Thyroid Nodule

Thyroid nodules often look worse than they really are and rarely pose a threat to the person affected. They are much more common in developing countries than in rich industrialized nations and also vary greatly in the way they develop.

Thyroid Nodule

What is a thyroid nodule?

A thyroid nodule refers to the morphological change in the thyroid gland, which is located in the neck and is responsible for important metabolic processes, as well as the storage of iodine and the production of vital hormones. See bittranslators for About Chronic Renal Failure.

In medicine, we speak of so-called cold and hot knots, which differ from one another by various characteristics.

A hot node works independently and bypasses the thyroid gland and its so-called thyrotropic control circuit, which controls the release of hormones from the thyroid gland into the blood.

A cold thyroid nodule, on the other hand, refers to abnormal tissue that forms in the thyroid gland but does not produce hormones.


In most cases, a thyroid nodule indicates a lack of iodine, which must be obtained from food. This is why they often occur in countries with poor basic nutrition, where a regular intake of iodine, which is contained in eggs or fish, for example, cannot be guaranteed.

But also in some southern federal states of Germany there has been an iodine deficiency in parts of the population for many years. In the rarest cases, the thyroid nodule turns out to be a cancerous growth that proliferates in the thyroid gland and is initially indistinguishable from a harmless, benign thyroid nodule.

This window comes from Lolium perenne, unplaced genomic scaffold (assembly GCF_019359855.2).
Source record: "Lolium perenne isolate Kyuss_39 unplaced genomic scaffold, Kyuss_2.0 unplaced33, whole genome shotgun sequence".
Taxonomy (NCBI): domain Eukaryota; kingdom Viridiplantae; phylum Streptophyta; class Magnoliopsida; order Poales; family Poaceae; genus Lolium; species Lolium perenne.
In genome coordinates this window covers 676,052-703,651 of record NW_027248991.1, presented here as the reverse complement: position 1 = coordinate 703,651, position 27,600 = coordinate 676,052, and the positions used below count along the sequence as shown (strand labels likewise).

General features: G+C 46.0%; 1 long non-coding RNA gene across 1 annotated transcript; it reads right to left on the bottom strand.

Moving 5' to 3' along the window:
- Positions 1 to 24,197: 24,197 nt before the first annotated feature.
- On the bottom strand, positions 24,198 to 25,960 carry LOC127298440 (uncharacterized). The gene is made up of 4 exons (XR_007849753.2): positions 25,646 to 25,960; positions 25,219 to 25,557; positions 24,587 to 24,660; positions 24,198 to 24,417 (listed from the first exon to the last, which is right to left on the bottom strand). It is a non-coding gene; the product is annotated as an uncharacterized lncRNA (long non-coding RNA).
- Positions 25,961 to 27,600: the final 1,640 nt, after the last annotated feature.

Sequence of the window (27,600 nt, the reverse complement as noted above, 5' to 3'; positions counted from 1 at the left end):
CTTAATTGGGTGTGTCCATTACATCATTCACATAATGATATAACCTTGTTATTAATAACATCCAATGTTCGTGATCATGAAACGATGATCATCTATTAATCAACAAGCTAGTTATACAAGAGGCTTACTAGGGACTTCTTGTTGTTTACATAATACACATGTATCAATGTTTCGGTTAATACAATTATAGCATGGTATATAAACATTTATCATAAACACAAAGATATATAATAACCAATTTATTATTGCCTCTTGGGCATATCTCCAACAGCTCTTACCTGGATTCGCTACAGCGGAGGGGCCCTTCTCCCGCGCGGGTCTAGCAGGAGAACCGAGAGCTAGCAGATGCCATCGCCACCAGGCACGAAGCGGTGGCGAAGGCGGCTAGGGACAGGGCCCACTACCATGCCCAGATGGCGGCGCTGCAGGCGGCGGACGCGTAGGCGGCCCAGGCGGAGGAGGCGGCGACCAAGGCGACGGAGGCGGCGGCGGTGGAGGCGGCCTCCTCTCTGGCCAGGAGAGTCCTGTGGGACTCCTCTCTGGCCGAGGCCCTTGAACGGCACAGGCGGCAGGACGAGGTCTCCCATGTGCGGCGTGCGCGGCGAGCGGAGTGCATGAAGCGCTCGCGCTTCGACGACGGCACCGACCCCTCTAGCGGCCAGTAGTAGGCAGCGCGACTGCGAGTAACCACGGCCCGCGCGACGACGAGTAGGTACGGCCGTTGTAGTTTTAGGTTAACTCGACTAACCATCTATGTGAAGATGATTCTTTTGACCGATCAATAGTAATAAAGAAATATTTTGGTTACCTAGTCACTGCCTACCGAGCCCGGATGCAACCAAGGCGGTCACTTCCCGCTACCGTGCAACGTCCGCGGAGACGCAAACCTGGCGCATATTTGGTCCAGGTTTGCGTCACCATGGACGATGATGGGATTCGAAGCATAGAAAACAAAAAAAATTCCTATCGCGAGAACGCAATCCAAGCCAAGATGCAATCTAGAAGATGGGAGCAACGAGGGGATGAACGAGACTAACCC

Symptoms, Ailments & Signs

Thyroid nodules do not always cause symptoms initially. If the organ is still fully functional, minor growths only cause slight difficulty in swallowing and occasionally hoarseness. However, if the permanent pressure that the nodule exerts on the thyroid gland causes it to become overactive or underactive, various health problems can occur.

Hyperfunction primarily causes diarrhea, weight problems and sweating. Affected people usually feel an intense malaise, which occurs in flares and subsides again in phases of rest. An underfunction leads to fatigue, constipation and depressive moods. Thyroid nodules are usually not visible externally.

Only large growths can be felt from the outside. Occasionally they can be seen as a bump under the skin. The swollen knots hurt when touched, which can immediately lead to cold sweats and dizziness. If the thyroid nodules are not treated, other symptoms can develop.

Further growth inevitably leads to a disruption in organ function, which in the long term also affects the hormonal processes in the body. A failure of the thyroid gland can lead to hair loss, chronic fatigue and a changed complexion. In addition, mental illnesses can occur, which are usually associated with other complaints.

Diagnosis & History

Thyroid nodules are usually late or not noticed at all by the affected person, because they often do not cause any pain or other discomfort.

Only from a certain size can they – by pressing on the nearby windpipe and esophagus – lead to swallowing and breathing difficulties, a feeling of pressure and the famous “lump in the throat”. Because of this, they are usually discovered purely by chance during routine examinations and then examined for their respective properties and classification.